Fallen Among Reformers focuses on Stella Miles Franklin's New Woman protest literature written during her time in Chicago with the National Women's Trade Union League (1906-1915). This time away from literary pursuits enriched Franklin's literary productivity and provided a feminist social justice ethics, which shaped her writing.
Close readings of Franklin's (mostly unpublished) short stories, plays, and novels contextualises them in the personal politics of her everyday life and historicises them in the socio-economic and literary realities of early twentieth century Australia and United States: themes embedded in broader cultural patterns of socialism, pacifism, and feminism.
Sydney University Press
Country of Publication:
Series: Sydney Studies in Australian Literature
02 June 2020
Introduction: Such Destiny Part I: Work 1 A Picture of Contemporary Existence 2 Like a Thunderstorm Part II: Marriage 3 That Vexatious Failure 4 Her Boldest Throw 5 The Chicago Spinsters Part III: Men 6 Moral Squalor 7 Courage and Confession Conclusion: A Rush and a Swing Works Cited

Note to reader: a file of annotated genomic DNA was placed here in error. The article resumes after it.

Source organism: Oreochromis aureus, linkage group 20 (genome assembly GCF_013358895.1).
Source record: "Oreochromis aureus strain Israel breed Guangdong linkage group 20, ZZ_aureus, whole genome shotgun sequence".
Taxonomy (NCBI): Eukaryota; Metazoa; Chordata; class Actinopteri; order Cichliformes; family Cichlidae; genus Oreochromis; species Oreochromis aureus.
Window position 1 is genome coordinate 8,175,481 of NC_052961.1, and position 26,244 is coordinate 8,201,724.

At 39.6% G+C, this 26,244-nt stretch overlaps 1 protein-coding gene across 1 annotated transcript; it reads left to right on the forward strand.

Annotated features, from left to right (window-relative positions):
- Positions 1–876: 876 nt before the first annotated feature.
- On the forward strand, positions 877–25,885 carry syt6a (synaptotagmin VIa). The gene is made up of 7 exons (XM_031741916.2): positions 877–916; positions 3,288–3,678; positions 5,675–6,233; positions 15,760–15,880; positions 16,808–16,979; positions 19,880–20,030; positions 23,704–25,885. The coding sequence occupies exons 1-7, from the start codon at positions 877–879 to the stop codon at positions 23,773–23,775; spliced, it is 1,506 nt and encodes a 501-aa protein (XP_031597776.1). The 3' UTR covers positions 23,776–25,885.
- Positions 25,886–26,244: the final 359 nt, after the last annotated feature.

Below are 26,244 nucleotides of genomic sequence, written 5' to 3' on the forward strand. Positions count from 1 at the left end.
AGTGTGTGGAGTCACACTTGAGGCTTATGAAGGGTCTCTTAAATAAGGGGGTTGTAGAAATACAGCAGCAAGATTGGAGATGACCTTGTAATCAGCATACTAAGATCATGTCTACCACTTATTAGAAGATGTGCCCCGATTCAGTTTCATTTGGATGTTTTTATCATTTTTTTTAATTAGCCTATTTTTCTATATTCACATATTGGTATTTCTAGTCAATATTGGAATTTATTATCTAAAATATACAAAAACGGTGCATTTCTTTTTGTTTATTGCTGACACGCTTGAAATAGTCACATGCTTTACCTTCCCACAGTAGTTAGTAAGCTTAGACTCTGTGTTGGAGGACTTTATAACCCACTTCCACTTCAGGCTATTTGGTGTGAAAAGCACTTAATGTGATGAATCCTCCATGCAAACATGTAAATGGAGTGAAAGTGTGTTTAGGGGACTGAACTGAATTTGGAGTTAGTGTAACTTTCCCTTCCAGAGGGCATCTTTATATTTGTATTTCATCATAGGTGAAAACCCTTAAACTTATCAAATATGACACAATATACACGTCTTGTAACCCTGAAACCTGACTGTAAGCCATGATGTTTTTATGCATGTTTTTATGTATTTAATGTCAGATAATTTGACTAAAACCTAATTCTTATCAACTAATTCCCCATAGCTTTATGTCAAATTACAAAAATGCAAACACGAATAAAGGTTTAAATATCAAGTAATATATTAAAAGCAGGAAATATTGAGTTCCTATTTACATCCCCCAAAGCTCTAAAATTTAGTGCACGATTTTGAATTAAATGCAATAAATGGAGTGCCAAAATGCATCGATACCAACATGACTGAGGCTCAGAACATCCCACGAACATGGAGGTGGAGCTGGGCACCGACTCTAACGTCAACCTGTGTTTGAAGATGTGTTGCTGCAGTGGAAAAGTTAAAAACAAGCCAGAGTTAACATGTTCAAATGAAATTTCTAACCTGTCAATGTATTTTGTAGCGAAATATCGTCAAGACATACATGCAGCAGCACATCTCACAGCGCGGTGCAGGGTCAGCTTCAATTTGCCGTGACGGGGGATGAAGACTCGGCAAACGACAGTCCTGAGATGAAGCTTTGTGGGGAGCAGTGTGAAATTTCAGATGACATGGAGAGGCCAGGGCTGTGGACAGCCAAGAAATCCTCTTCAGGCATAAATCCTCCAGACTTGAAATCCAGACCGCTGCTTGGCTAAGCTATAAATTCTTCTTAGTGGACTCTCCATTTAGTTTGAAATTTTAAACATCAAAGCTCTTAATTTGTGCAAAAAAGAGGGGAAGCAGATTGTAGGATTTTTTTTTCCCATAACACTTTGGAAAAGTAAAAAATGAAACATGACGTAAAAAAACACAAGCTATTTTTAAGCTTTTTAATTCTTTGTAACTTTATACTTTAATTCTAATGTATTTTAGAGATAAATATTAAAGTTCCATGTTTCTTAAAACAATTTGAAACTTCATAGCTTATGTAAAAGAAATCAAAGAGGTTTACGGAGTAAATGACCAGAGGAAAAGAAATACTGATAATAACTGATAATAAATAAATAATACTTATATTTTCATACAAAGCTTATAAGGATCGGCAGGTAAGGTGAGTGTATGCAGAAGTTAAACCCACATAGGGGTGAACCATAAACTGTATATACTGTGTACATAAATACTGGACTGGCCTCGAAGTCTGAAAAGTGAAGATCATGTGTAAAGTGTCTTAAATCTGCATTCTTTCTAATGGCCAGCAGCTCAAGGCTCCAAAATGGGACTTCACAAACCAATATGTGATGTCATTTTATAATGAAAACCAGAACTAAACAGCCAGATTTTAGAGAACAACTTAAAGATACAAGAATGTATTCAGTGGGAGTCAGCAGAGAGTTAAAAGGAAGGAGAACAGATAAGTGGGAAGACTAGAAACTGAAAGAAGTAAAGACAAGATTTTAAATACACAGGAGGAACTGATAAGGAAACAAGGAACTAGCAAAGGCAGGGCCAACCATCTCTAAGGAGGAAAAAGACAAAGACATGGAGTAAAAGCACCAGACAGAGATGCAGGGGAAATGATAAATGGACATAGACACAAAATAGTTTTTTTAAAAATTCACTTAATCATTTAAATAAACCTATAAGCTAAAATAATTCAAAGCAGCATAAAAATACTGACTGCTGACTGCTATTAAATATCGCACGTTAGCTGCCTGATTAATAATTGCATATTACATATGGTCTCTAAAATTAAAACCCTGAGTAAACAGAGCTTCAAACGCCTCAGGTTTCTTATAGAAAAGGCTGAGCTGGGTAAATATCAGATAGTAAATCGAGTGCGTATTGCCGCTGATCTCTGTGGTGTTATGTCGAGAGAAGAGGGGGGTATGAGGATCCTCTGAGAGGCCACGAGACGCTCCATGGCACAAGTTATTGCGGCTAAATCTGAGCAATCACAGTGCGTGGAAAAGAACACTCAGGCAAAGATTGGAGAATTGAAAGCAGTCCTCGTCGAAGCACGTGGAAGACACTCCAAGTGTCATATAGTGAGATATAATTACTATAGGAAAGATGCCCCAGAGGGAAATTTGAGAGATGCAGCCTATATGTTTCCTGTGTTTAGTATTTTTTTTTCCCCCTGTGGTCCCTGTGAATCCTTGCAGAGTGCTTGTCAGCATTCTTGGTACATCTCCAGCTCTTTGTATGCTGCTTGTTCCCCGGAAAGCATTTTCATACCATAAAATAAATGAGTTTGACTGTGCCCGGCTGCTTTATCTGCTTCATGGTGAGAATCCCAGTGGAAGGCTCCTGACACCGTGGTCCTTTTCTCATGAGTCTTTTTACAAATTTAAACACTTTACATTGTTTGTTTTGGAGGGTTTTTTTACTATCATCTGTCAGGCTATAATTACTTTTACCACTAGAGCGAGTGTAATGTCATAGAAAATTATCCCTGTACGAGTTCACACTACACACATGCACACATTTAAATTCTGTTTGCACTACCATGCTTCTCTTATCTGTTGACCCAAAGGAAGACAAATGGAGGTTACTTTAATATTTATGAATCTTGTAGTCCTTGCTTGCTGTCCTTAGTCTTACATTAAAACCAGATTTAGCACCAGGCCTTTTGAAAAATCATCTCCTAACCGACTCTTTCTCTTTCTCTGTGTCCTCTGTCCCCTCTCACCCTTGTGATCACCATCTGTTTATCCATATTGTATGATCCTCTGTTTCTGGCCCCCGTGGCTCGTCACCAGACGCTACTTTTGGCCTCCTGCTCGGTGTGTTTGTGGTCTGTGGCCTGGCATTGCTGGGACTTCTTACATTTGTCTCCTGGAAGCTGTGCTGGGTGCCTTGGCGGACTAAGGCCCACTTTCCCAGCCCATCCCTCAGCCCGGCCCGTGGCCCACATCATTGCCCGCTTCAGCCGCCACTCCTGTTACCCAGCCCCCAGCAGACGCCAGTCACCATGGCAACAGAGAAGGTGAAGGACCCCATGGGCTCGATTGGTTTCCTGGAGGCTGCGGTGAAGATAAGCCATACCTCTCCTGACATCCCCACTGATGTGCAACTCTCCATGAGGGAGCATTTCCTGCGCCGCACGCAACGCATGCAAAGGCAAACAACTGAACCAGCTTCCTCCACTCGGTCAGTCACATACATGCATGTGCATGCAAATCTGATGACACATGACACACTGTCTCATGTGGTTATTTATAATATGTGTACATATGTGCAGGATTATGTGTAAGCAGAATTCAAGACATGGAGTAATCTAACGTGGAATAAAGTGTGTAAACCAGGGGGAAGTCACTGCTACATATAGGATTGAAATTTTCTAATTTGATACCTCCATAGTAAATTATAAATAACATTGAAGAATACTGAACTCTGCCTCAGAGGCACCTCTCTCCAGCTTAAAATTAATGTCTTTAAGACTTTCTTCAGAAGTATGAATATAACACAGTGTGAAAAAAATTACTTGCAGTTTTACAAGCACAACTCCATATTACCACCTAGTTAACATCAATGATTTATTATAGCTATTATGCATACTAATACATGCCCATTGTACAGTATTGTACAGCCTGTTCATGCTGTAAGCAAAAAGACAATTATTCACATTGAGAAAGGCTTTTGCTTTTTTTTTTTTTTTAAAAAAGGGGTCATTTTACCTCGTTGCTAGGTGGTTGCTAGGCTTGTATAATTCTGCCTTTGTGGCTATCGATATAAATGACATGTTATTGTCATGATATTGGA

Reviews for Fallen Among Reformers: Miles Franklin, Modernity and the New Woman
'It is a labour of love ... [Lee] uses the biographical context meticulously, giving due credit to [biographer] Roe's groundbreaking work.' -- Susan Sheridan * Australian Book Review * Lee's approach to this task - the close reading of published and unpublished writings of Franklin - was a technical and time consuming one ... the effort has produced an excellent result. Students of Franklin, and of literature beyond her, will welcome this work on some of the important ideas that women writers were grappling with in the early 1900s. -- Dr Rachel Franks * Dictionary of Sydney *